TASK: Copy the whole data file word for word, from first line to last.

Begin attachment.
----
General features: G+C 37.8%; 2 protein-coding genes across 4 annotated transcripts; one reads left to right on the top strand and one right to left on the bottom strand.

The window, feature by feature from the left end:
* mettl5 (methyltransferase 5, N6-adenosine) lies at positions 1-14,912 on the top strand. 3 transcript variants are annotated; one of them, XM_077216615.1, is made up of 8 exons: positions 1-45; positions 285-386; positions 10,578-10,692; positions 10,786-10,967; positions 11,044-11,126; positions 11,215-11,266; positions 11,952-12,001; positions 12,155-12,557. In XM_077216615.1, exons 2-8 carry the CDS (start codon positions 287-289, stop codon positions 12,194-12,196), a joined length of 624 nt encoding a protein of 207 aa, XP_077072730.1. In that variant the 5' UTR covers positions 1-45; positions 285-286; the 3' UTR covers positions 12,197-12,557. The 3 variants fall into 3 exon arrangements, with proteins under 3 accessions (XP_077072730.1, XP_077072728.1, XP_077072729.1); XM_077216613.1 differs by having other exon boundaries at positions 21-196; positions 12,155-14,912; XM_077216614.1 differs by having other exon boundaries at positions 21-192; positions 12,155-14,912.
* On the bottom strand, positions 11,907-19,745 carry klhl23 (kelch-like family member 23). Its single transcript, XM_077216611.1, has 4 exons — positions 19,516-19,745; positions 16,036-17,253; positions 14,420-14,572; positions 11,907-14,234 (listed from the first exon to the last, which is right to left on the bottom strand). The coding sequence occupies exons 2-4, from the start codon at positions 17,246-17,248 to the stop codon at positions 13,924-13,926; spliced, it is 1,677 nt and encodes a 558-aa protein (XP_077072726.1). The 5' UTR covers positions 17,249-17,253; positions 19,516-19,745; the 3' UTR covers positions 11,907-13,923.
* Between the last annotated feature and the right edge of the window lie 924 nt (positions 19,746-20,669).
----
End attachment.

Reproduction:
General features: G+C 37.8%; 2 protein-coding genes across 4 annotated transcripts; one reads left to right on the top strand and one right to left on the bottom strand.

The window, feature by feature from the left end:
* mettl5 (methyltransferase 5, N6-adenosine) lies at positions 1-14,912 on the top strand. 3 transcript variants are annotated; one of them, XM_077216615.1, is made up of 8 exons: positions 1-45; positions 285-386; positions 10,578-10,692; positions 10,786-10,967; positions 11,044-11,126; positions 11,215-11,266; positions 11,952-12,001; positions 12,155-12,557. In XM_077216615.1, exons 2-8 carry the CDS (start codon positions 287-289, stop codon positions 12,194-12,196), a joined length of 624 nt encoding a protein of 207 aa, XP_077072730.1. In that variant the 5' UTR covers positions 1-45; positions 285-286; the 3' UTR covers positions 12,197-12,557. The 3 variants fall into 3 exon arrangements, with proteins under 3 accessions (XP_077072730.1, XP_077072728.1, XP_077072729.1); XM_077216613.1 differs by having other exon boundaries at positions 21-196; positions 12,155-14,912; XM_077216614.1 differs by having other exon boundaries at positions 21-192; positions 12,155-14,912.
* On the bottom strand, positions 11,907-19,745 carry klhl23 (kelch-like family member 23). Its single transcript, XM_077216611.1, has 4 exons — positions 19,516-19,745; positions 16,036-17,253; positions 14,420-14,572; positions 11,907-14,234 (listed from the first exon to the last, which is right to left on the bottom strand). The coding sequence occupies exons 2-4, from the start codon at positions 17,246-17,248 to the stop codon at positions 13,924-13,926; spliced, it is 1,677 nt and encodes a 558-aa protein (XP_077072726.1). The 5' UTR covers positions 17,249-17,253; positions 19,516-19,745; the 3' UTR covers positions 11,907-13,923.
* Between the last annotated feature and the right edge of the window lie 924 nt (positions 19,746-20,669).